Alas, certainty…!

From the SINTEF report on the debate over the human impact on climate change:

Conclusions

To illustrate the way that scientific, political and ethical concerns are mixed in the debate on Anthropogenic Global Warming, this report used the by now famous quote from Gro Harlem Brundtland, that “doubt has been eliminated“,and that “it is irresponsible, reckless and deeply immoral to question the seriousness of the situation” as a point of departure. The goal of the report was to enter this debate and battlefield of arguments and take stock of the debate about anthropogenic (man-made) global warming. Based on the present review of this debate there are several conclusions to be drawn. The first and simplest one is that considered as an empirical statement, the assertion that doubt has been eliminated on AGW is plainly false. Although as documented the level of agreement in the scientific literature that AGW is occurring is quite extensive,the magnitude of dissent,questioning and contrarian perspectives and positions in both scientific discourse and public opinion on the question of AGW evidently contradicts such a proclamation.

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8 Responses to Alas, certainty…!

  1. David says:

    A breath of fresh air!

  2. troutsky says:

    Doubt within the “scientific discourse” is a good thing. Doubt in “public opinion” is irrelevant because it is so easily manufactured.

    By the way, what do you think about metabolism as a conceptual tool? As it relates to “balance”?

    • Lichanos says:

      Don’t know. Sounds like the Physiocrats! Metabolism was popular as a metaphor for urban systems a while ago…now people like the Systems Approach, I think.

      I’m not sure what balance means in terms of biology… In terms of physics, it means equilibrium, a state of rest. People don’t see it that way – ‘balance’ always implies a sort of tension, potential, I think, when I hear it used to discuss art or culture.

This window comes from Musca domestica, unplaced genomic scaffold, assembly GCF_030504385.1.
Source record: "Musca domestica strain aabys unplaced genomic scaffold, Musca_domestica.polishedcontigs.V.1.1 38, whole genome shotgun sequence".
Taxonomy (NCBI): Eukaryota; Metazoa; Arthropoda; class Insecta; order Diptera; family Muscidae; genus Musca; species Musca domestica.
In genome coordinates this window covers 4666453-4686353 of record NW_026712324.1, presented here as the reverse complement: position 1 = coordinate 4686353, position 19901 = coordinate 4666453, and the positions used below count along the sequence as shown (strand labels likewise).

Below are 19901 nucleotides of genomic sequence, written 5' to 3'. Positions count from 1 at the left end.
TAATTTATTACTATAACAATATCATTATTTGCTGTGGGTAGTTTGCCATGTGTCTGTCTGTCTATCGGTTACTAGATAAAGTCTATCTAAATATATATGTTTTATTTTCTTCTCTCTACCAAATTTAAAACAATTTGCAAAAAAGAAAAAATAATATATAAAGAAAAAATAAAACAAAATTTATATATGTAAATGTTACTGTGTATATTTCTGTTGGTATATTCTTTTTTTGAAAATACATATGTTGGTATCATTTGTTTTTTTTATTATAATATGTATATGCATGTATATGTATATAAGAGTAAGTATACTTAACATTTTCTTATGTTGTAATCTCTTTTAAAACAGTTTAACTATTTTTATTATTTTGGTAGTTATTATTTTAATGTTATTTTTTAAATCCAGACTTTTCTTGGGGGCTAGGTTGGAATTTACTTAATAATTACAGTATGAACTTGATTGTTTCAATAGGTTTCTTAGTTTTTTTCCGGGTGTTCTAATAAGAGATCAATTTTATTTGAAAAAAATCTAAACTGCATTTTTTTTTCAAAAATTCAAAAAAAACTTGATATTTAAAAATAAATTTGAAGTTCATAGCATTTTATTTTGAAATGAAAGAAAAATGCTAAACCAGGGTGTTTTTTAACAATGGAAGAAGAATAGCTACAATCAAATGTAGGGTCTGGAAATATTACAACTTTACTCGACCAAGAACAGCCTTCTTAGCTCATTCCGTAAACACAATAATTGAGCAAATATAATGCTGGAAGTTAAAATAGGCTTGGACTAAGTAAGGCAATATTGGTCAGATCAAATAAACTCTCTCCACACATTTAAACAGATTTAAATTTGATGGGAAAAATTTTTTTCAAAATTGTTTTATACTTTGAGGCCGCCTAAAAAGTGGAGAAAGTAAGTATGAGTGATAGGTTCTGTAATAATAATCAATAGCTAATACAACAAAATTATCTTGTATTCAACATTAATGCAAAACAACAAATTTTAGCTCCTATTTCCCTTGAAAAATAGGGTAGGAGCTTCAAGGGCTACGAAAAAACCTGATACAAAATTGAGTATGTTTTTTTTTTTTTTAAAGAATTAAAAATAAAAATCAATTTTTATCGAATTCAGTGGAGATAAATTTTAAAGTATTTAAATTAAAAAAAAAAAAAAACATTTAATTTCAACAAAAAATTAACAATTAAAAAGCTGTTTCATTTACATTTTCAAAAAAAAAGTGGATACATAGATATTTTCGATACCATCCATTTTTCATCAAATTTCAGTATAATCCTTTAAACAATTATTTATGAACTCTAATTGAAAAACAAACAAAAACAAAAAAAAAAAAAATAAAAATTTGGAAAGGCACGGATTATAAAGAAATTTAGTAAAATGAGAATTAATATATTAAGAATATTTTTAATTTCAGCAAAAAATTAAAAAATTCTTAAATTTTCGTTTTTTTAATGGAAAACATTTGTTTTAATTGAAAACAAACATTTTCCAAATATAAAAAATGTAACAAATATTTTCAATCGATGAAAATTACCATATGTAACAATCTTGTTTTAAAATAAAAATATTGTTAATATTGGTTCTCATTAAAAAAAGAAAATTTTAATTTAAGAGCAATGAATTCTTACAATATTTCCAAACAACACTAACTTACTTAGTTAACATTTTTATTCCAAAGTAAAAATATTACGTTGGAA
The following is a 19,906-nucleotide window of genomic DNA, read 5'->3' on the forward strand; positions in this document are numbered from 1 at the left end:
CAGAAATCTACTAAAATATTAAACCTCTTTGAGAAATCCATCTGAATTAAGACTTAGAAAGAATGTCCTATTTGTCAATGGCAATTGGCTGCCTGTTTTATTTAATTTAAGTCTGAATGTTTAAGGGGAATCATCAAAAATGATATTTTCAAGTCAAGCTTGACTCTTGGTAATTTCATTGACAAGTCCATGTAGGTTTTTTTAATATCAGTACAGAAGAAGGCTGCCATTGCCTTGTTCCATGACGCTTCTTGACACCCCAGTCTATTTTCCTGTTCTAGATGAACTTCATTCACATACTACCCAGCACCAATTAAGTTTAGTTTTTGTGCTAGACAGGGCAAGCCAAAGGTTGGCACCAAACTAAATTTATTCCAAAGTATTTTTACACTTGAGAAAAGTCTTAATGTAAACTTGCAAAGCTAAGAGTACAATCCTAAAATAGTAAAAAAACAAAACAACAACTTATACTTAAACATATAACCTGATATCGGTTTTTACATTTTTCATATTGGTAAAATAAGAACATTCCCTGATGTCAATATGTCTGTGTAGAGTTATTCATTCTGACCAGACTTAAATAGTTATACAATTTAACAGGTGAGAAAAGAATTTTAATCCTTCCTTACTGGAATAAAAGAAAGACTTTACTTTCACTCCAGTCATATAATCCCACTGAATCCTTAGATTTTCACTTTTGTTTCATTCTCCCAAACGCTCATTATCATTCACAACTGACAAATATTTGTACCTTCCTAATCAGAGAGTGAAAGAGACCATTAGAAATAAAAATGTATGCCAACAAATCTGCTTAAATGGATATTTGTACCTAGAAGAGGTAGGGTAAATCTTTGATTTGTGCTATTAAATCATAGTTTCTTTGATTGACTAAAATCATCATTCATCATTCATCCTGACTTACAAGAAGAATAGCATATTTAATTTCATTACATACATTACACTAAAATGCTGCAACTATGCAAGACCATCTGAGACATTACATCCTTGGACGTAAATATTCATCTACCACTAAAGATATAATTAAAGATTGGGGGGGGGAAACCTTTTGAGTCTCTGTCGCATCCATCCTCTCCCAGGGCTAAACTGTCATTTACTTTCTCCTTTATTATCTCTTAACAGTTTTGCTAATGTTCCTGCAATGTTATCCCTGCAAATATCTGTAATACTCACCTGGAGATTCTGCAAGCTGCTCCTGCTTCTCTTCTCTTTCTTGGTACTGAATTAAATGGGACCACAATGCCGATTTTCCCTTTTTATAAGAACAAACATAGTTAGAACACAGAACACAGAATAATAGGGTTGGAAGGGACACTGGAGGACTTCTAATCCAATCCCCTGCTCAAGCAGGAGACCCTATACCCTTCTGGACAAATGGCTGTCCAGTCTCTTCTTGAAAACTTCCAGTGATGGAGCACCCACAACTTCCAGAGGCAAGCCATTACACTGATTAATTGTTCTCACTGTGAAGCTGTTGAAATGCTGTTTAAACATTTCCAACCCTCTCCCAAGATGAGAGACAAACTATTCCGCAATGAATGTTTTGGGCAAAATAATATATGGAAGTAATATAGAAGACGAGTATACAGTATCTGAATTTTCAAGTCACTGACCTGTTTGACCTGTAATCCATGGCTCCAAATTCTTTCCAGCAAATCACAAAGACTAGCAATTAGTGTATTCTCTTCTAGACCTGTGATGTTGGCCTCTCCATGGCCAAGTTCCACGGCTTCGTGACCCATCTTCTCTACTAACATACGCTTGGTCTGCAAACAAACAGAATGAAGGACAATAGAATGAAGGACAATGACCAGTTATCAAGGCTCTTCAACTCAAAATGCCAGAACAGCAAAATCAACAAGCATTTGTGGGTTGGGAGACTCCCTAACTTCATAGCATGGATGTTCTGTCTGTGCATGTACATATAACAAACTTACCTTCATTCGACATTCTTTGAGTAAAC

3. troutsky says:

    Perhaps this last paragraph of the report needs to be examined using the lens of ideology:

    “In open societies where both scientists and the general public are equipped with critical skills and
    the tools of inquiry, not least enabled by the information revolution provided through the Internet,
    th
    e ethos of science as open, questioning, critical and anti

    dogmatic should and can be defended
    also by the public at large. Efforts to make people bow uncritically to the authority of a dogmatic
    representation of Science, seems largely to produce ridicule,
    opposition and inaction, and ultimately
    undermines the legitimacy and role of both science and politics in
    open democracies.”

    How “open” really? How “equipped”really?

    • Lichanos says:

      …questioning, critical and anti-dogmatic […]should and can be defended
      also by the public at large.

      Can one argue with this?

      …In open societies where both scientists and the general public are equipped with critical skills and
      the tools of inquiry…

      How open and equipped? Well, probably not nearly open or equipped enough – but what is your point? If our societies are not open and people are not equipped, all the more reason to encourage debate. If they are, then more controversy is still good. Are you simply grousing that things are not as good as they should be?

      More to the point of AGW, the view of this report is that societies are relatively open (okay, you disagree…and so do I) and that debate should not be quashed. Presumably, open or not, you agree with that latter point. And the view of this report is that the advocates of AGW have tried in many ways to pretend that there is no legitimate debate, and that those who dissent from this view are yahoos. You, the champion of free though against the Dominant Discourse, seem to want it both ways. Society is closed, and therefore debate on AGW is illegitimate. Don’t get you at all…

      Your views are totally political, and you have not delved into the scientific detail. Like many leftists and liberals, you look at your opponents, see the Koch brothers and Senator Inhofe, and make a decision about the science. No, no, no! What if Lysenko’s theories had NOT been bullshit? Would the fact that Stalin endorsed them make them wrong? Broken clocks are right twice a day, etc…

      All you have to do is try and make a list of what the AGW Consesus on ‘The Settled Science” actually comprises, and you will find that you can come up with very little in the way of clear propositions beyond the most trivial and irrelevant, e.g., CO2 is a greenhouse gas. (Not a controversial point!) Yet, the drumbeat continues.